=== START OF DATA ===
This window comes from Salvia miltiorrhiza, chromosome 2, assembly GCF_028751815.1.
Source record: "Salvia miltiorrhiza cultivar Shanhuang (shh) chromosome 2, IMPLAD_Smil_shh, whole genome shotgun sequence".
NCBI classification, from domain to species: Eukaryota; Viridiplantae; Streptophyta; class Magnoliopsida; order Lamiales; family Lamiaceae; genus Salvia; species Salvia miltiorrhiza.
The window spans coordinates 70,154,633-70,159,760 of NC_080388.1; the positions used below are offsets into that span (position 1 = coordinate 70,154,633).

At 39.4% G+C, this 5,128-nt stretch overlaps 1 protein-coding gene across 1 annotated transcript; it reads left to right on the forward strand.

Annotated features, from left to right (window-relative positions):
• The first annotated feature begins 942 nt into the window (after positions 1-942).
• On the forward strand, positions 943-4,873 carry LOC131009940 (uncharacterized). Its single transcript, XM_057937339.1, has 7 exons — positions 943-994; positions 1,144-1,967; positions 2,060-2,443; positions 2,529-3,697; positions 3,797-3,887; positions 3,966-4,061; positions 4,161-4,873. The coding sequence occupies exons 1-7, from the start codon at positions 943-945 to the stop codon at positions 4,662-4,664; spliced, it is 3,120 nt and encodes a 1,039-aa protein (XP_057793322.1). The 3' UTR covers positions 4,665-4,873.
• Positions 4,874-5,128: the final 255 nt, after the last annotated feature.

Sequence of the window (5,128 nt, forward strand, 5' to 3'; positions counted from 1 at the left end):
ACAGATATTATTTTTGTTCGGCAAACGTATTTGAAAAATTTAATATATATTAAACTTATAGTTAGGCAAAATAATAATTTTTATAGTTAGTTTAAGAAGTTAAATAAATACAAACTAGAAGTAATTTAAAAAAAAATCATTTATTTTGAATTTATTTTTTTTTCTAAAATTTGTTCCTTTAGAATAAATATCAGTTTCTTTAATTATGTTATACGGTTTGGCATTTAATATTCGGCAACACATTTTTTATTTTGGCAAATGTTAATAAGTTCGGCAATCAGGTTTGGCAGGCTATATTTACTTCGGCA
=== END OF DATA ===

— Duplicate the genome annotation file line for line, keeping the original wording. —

This window comes from Salvia miltiorrhiza, chromosome 2, assembly GCF_028751815.1.
Source record: "Salvia miltiorrhiza cultivar Shanhuang (shh) chromosome 2, IMPLAD_Smil_shh, whole genome shotgun sequence".
NCBI classification, from domain to species: Eukaryota; Viridiplantae; Streptophyta; class Magnoliopsida; order Lamiales; family Lamiaceae; genus Salvia; species Salvia miltiorrhiza.
The window spans coordinates 70,154,633-70,159,760 of NC_080388.1; the positions used below are offsets into that span (position 1 = coordinate 70,154,633).

At 39.4% G+C, this 5,128-nt stretch overlaps 1 protein-coding gene across 1 annotated transcript; it reads left to right on the forward strand.

Annotated features, from left to right (window-relative positions):
• The first annotated feature begins 942 nt into the window (after positions 1-942).
• On the forward strand, positions 943-4,873 carry LOC131009940 (uncharacterized). Its single transcript, XM_057937339.1, has 7 exons — positions 943-994; positions 1,144-1,967; positions 2,060-2,443; positions 2,529-3,697; positions 3,797-3,887; positions 3,966-4,061; positions 4,161-4,873. The coding sequence occupies exons 1-7, from the start codon at positions 943-945 to the stop codon at positions 4,662-4,664; spliced, it is 3,120 nt and encodes a 1,039-aa protein (XP_057793322.1). The 3' UTR covers positions 4,665-4,873.
• Positions 4,874-5,128: the final 255 nt, after the last annotated feature.

Sequence of the window (5,128 nt, forward strand, 5' to 3'; positions counted from 1 at the left end):
ACAGATATTATTTTTGTTCGGCAAACGTATTTGAAAAATTTAATATATATTAAACTTATAGTTAGGCAAAATAATAATTTTTATAGTTAGTTTAAGAAGTTAAATAAATACAAACTAGAAGTAATTTAAAAAAAAATCATTTATTTTGAATTTATTTTTTTTTCTAAAATTTGTTCCTTTAGAATAAATATCAGTTTCTTTAATTATGTTATACGGTTTGGCATTTAATATTCGGCAACACATTTTTTATTTTGGCAAATGTTAATAAGTTCGGCAATCAGGTTTGGCAGGCTATATTTACTTCGGCA